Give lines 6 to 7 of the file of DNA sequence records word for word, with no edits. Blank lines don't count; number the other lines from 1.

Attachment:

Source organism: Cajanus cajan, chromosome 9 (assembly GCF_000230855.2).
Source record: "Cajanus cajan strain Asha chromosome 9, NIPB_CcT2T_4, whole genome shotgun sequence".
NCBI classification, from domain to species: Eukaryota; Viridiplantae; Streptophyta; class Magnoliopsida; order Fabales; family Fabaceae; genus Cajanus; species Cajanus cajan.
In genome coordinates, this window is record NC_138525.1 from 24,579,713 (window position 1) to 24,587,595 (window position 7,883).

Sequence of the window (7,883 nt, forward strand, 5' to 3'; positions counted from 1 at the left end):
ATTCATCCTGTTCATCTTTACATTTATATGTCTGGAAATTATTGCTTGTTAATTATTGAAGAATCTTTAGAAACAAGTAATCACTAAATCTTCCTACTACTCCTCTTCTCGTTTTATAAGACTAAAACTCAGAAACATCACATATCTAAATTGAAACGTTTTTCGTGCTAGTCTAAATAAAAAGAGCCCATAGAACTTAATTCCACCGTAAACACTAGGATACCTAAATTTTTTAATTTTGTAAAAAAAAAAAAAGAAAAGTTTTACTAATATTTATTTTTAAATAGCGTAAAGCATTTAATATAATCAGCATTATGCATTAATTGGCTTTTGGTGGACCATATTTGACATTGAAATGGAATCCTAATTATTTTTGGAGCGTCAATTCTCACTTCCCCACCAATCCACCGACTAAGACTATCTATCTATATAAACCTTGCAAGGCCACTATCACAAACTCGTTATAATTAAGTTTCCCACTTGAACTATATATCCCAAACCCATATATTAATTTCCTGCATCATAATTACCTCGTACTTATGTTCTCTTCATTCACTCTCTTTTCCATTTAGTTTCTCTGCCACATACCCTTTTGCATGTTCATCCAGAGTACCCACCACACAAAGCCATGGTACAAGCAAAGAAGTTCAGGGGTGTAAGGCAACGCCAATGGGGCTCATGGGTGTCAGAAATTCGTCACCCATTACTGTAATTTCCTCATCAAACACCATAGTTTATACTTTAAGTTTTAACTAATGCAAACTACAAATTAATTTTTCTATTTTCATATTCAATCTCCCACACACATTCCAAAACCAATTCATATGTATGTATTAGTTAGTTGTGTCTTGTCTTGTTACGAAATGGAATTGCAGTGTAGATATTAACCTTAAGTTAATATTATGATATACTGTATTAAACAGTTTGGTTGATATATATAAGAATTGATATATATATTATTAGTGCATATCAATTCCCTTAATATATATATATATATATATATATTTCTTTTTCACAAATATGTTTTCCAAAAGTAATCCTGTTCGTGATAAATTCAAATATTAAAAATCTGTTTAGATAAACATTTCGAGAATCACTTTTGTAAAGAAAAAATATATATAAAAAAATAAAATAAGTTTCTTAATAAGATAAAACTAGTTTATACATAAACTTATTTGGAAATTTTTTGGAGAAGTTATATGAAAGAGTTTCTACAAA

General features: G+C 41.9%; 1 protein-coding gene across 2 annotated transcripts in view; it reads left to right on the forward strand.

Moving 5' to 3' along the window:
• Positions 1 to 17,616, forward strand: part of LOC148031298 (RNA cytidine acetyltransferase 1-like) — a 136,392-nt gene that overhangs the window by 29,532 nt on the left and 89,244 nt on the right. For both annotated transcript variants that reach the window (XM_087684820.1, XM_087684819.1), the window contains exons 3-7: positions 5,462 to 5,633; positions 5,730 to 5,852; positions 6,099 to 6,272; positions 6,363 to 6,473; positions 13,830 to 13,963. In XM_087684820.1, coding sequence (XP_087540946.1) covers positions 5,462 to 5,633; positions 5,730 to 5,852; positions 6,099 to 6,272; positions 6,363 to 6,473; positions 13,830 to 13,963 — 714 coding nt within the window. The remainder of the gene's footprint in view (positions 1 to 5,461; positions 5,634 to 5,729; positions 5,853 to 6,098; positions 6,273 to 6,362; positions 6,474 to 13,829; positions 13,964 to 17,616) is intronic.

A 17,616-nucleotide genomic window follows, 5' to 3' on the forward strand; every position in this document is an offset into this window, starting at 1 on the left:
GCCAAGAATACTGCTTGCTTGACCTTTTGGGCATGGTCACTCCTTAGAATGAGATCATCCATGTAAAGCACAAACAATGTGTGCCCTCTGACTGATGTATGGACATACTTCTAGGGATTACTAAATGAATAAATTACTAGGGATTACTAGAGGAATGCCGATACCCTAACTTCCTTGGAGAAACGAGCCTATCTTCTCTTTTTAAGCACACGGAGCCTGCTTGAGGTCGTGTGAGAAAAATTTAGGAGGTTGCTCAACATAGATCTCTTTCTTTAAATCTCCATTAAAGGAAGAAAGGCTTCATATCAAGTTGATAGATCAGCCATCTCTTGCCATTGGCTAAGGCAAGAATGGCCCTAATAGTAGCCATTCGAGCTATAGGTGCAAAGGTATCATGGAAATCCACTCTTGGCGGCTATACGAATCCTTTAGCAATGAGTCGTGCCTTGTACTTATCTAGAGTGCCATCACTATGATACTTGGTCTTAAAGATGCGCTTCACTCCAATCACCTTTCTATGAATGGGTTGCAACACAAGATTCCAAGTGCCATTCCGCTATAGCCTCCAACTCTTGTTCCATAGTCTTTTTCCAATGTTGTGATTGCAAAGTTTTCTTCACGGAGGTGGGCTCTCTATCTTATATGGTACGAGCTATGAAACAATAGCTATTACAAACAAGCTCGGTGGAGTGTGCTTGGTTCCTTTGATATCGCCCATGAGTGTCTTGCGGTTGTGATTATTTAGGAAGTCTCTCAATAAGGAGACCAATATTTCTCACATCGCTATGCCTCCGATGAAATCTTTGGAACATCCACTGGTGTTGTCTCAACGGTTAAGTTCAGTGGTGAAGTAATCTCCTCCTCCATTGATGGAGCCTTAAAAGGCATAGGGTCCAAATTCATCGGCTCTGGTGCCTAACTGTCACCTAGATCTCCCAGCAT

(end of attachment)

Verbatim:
ATTCATCCTGTTCATCTTTACATTTATATGTCTGGAAATTATTGCTTGTTAATTATTGAAGAATCTTTAGAAACAAGTAATCACTAAATCTTCCTACTACTCCTCTTCTCGTTTTATAAGACTAAAACTCAGAAACATCACATATCTAAATTGAAACGTTTTTCGTGCTAGTCTAAATAAAAAGAGCCCATAGAACTTAATTCCACCGTAAACACTAGGATACCTAAATTTTTTAATTTTGTAAAAAAAAAAAAAGAAAAGTTTTACTAATATTTATTTTTAAATAGCGTAAAGCATTTAATATAATCAGCATTATGCATTAATTGGCTTTTGGTGGACCATATTTGACATTGAAATGGAATCCTAATTATTTTTGGAGCGTCAATTCTCACTTCCCCACCAATCCACCGACTAAGACTATCTATCTATATAAACCTTGCAAGGCCACTATCACAAACTCGTTATAATTAAGTTTCCCACTTGAACTATATATCCCAAACCCATATATTAATTTCCTGCATCATAATTACCTCGTACTTATGTTCTCTTCATTCACTCTCTTTTCCATTTAGTTTCTCTGCCACATACCCTTTTGCATGTTCATCCAGAGTACCCACCACACAAAGCCATGGTACAAGCAAAGAAGTTCAGGGGTGTAAGGCAACGCCAATGGGGCTCATGGGTGTCAGAAATTCGTCACCCATTACTGTAATTTCCTCATCAAACACCATAGTTTATACTTTAAGTTTTAACTAATGCAAACTACAAATTAATTTTTCTATTTTCATATTCAATCTCCCACACACATTCCAAAACCAATTCATATGTATGTATTAGTTAGTTGTGTCTTGTCTTGTTACGAAATGGAATTGCAGTGTAGATATTAACCTTAAGTTAATATTATGATATACTGTATTAAACAGTTTGGTTGATATATATAAGAATTGATATATATATTATTAGTGCATATCAATTCCCTTAATATATATATATATATATATATATTTCTTTTTCACAAATATGTTTTCCAAAAGTAATCCTGTTCGTGATAAATTCAAATATTAAAAATCTGTTTAGATAAACATTTCGAGAATCACTTTTGTAAAGAAAAAATATATATAAAAAAATAAAATAAGTTTCTTAATAAGATAAAACTAGTTTATACATAAACTTATTTGGAAATTTTTTGGAGAAGTTATATGAAAGAGTTTCTACAAA

General features: G+C 41.9%; 1 protein-coding gene across 2 annotated transcripts in view; it reads left to right on the forward strand.